And I came across the story of a fan feud of the fifties, a minor clash  of personalities in the pages of american APAs in which an American lady fan accused Walt Willis of all sorts of things. All over nothing at all really and you could probably ascribed it to misunderstanding if the lady hadn’t decided to push the whole thing to another level by using it as an excuse to express her feelings about the worthlessness of European culture compared with American.

“I can understand that this problem of establishing a caste system in fandom impinges on a very real and basic difference in social attitudes between Europe and America. The unsportsmanlike way you have behaved in expressing your disappointment that your favourite candidate did no win has been a disgrace not only to yourself but to all the United Kingdom. Don’t you think it is time you apologized for your unfounded accusations and your lack of confidence in the Americans?”

And when I read that I thought bigod! There’s the whole Internet in miniature! There’s the process that drove Brexit in essence!

There’s taking someone you’ve never met and making them the focus of all your outrage, all your tribal support of your group and your nation, there’s digging out all the fears and hatred you don’t express and pouring it out onto someone.

Oh, dear me: the parallels between this and poison pen letters.

(I will pause for a moment and feel guilty about the things I have sometimes said before coming back to my  normal level of self regard and pomposity.)

The fans of the 1950s didn’t have Twitter but they had mimeograph  machines and a world wide postal service and they had powerful imaginations and strong feelings which were looking for a focus. Feuding between fans is a fine spectator sport and has broken not a few hearts (and some minds): only the fact that it isn’t about anything much keeps it under control.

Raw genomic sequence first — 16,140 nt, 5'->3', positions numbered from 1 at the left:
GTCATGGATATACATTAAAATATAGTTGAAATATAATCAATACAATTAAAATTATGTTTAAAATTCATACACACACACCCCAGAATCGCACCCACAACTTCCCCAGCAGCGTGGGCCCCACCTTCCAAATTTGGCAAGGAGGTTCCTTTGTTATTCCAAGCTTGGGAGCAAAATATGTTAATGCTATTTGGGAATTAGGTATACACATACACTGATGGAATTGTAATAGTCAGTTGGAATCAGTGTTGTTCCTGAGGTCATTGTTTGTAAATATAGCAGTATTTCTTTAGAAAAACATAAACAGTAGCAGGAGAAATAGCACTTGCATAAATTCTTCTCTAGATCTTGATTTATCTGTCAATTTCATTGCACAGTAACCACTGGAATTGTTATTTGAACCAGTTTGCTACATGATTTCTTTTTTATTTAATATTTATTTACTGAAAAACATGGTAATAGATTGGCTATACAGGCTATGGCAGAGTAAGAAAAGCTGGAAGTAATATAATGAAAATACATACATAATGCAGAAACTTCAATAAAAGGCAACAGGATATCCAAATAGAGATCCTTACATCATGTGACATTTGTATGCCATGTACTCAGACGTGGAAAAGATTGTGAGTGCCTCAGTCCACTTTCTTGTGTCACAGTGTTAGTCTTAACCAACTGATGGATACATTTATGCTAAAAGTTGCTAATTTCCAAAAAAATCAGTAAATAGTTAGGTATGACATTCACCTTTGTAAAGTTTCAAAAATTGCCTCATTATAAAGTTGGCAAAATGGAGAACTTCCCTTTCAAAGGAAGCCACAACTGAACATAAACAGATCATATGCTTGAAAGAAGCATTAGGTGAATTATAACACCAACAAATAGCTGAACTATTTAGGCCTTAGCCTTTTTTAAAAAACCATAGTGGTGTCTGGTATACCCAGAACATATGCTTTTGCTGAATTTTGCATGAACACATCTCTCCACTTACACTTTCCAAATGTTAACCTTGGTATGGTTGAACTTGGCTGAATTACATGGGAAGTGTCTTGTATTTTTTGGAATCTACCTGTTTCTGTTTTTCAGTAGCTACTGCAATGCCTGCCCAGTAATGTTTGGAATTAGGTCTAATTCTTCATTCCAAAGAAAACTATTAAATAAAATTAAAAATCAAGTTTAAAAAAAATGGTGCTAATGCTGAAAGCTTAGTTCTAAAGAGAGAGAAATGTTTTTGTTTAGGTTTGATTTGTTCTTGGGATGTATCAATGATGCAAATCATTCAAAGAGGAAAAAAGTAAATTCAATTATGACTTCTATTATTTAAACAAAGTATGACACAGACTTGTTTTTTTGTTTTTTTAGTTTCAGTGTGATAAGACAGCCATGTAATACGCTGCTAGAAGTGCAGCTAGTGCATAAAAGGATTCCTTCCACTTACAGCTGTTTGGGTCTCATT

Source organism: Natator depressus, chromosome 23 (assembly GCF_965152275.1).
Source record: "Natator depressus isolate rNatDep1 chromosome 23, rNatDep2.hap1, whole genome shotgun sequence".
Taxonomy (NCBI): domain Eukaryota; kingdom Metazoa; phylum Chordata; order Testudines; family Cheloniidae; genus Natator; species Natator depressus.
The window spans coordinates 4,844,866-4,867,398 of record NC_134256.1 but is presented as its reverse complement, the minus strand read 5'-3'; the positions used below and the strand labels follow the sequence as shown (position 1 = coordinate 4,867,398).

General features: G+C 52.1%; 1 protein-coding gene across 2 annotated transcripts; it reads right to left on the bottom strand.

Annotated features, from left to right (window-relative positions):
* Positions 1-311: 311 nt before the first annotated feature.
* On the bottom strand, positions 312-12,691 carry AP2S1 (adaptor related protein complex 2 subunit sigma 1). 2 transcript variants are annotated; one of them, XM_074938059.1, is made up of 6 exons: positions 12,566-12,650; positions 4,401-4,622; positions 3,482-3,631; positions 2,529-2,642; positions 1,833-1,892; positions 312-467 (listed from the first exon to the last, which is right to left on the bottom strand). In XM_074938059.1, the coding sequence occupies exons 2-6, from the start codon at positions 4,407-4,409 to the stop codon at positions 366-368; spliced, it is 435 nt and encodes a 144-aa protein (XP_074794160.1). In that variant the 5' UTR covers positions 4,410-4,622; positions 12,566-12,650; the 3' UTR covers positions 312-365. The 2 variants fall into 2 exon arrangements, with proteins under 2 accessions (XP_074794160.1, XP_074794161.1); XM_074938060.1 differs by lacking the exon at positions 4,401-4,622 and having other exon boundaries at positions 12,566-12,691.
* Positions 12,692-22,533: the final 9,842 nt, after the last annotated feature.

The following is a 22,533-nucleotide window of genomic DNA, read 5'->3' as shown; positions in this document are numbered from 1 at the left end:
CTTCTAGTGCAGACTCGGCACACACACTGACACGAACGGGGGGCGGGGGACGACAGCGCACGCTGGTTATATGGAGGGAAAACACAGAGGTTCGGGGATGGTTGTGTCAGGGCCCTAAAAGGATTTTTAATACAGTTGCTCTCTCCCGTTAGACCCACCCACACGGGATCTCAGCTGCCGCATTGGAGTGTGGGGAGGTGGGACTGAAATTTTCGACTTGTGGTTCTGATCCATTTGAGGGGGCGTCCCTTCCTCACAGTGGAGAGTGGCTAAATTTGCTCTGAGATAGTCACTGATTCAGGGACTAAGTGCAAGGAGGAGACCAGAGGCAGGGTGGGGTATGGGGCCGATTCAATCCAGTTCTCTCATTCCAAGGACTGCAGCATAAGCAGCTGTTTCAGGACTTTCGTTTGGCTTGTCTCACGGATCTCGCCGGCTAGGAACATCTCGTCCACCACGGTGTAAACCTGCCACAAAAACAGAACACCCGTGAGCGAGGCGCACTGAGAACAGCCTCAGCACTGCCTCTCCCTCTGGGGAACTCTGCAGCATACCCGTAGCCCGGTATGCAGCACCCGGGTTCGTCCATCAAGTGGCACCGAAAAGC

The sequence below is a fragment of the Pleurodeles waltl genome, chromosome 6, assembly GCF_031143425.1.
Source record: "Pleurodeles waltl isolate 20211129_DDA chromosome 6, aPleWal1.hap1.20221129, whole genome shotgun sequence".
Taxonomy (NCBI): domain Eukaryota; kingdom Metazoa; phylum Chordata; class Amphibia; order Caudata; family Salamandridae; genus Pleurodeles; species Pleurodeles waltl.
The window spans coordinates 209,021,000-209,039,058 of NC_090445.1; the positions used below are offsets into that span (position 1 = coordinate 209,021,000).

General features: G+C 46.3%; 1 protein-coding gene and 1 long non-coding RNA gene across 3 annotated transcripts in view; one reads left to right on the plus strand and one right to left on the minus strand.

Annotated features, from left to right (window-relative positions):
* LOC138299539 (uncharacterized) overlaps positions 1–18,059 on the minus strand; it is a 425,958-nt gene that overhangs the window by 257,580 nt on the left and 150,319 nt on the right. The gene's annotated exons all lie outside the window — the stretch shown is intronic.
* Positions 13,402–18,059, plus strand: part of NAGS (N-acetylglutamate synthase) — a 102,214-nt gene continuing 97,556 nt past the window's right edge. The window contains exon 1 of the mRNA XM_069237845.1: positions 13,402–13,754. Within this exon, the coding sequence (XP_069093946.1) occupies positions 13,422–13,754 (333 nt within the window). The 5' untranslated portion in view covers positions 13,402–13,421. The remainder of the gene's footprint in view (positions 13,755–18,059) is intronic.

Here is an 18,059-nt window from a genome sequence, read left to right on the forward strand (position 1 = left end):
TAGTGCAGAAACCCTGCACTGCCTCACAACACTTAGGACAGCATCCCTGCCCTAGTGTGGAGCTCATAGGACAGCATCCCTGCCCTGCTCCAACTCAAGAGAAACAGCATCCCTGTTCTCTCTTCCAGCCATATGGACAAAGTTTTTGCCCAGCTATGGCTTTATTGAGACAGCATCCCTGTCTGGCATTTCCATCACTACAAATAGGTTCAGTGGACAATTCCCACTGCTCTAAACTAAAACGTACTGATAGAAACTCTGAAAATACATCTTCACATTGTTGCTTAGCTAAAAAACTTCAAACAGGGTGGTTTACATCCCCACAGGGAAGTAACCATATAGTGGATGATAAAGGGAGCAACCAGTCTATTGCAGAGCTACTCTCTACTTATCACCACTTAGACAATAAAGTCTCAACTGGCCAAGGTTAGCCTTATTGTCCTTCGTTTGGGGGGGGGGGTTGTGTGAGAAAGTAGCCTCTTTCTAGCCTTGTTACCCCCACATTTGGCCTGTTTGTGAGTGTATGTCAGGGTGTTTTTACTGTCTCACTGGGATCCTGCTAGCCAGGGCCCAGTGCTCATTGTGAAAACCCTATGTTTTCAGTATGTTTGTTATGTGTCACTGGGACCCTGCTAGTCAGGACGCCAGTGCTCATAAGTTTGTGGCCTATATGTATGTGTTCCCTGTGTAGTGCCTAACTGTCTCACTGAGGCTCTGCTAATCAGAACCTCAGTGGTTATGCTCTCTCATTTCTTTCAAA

And in the twenty-first century we take that and supercharge it with instant messaging and the ability to  send your ill considered opinions around the world in a moment. I’ve known people (4) who find themselves out of a job because they didn’t take a moment to  review the angry reply they feel like sending.

I’ve a friend in the Far Isles (5) who likes to argue that we humans aren’t really  designed to handle more than a strictly limited number of human interactions, about the size of a large hunter gatherer group or a medieval village. Anything more than that causes us distress.

He may have a point but somehow we have got to get across to people the idea that there are people out there who aren’t like them… and who aren’t necessarily  monsters.

I  really don’t know how to start. (Cue Lindy to tell me how.)

IDIC

(1) Nothing interesting. A misdirected letter for my next door neighbour and a catalogue from a gentleman’s outfitters I once bought some socks from. They were very nice and durable socks, if expensive and the next time I need some I  will be going back to Joseph Turner of Yorkshire. Unsolicited commercial there.